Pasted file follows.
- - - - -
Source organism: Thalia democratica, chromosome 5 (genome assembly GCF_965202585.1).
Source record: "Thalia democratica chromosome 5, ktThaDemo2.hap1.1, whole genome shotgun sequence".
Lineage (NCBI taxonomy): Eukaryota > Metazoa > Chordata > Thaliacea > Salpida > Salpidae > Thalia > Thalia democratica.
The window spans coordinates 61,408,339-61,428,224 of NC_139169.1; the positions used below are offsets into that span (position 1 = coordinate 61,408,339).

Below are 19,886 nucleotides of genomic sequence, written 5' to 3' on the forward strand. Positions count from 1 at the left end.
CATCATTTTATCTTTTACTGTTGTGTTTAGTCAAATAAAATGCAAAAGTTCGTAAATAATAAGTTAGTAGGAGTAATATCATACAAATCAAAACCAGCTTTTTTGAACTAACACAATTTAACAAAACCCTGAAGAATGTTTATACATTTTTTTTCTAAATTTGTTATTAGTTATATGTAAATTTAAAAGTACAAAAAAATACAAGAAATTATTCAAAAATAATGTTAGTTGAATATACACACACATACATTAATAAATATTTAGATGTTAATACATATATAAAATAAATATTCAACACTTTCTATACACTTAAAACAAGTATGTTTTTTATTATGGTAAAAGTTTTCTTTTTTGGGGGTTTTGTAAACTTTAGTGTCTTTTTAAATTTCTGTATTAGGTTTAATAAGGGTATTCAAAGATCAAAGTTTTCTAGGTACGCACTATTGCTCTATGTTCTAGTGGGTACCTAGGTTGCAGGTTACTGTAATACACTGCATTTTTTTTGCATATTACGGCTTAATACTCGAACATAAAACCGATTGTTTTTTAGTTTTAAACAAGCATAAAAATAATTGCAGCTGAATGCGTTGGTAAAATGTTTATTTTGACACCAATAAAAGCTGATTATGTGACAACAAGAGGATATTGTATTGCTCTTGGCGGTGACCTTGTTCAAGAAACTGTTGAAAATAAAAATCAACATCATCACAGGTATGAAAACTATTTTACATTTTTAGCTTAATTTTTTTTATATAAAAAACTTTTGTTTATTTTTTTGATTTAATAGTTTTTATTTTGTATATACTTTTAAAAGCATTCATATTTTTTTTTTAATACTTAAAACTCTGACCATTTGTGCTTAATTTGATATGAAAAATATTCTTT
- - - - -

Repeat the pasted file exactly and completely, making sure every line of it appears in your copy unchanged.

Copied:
Source organism: Thalia democratica, chromosome 5 (genome assembly GCF_965202585.1).
Source record: "Thalia democratica chromosome 5, ktThaDemo2.hap1.1, whole genome shotgun sequence".
Lineage (NCBI taxonomy): Eukaryota > Metazoa > Chordata > Thaliacea > Salpida > Salpidae > Thalia > Thalia democratica.
The window spans coordinates 61,408,339-61,428,224 of NC_139169.1; the positions used below are offsets into that span (position 1 = coordinate 61,408,339).

Below are 19,886 nucleotides of genomic sequence, written 5' to 3' on the forward strand. Positions count from 1 at the left end.
CATCATTTTATCTTTTACTGTTGTGTTTAGTCAAATAAAATGCAAAAGTTCGTAAATAATAAGTTAGTAGGAGTAATATCATACAAATCAAAACCAGCTTTTTTGAACTAACACAATTTAACAAAACCCTGAAGAATGTTTATACATTTTTTTTCTAAATTTGTTATTAGTTATATGTAAATTTAAAAGTACAAAAAAATACAAGAAATTATTCAAAAATAATGTTAGTTGAATATACACACACATACATTAATAAATATTTAGATGTTAATACATATATAAAATAAATATTCAACACTTTCTATACACTTAAAACAAGTATGTTTTTTATTATGGTAAAAGTTTTCTTTTTTGGGGGTTTTGTAAACTTTAGTGTCTTTTTAAATTTCTGTATTAGGTTTAATAAGGGTATTCAAAGATCAAAGTTTTCTAGGTACGCACTATTGCTCTATGTTCTAGTGGGTACCTAGGTTGCAGGTTACTGTAATACACTGCATTTTTTTTGCATATTACGGCTTAATACTCGAACATAAAACCGATTGTTTTTTAGTTTTAAACAAGCATAAAAATAATTGCAGCTGAATGCGTTGGTAAAATGTTTATTTTGACACCAATAAAAGCTGATTATGTGACAACAAGAGGATATTGTATTGCTCTTGGCGGTGACCTTGTTCAAGAAACTGTTGAAAATAAAAATCAACATCATCACAGGTATGAAAACTATTTTACATTTTTAGCTTAATTTTTTTTATATAAAAAACTTTTGTTTATTTTTTTGATTTAATAGTTTTTATTTTGTATATACTTTTAAAAGCATTCATATTTTTTTTTTAATACTTAAAACTCTGACCATTTGTGCTTAATTTGATATGAAAAATATTCTTT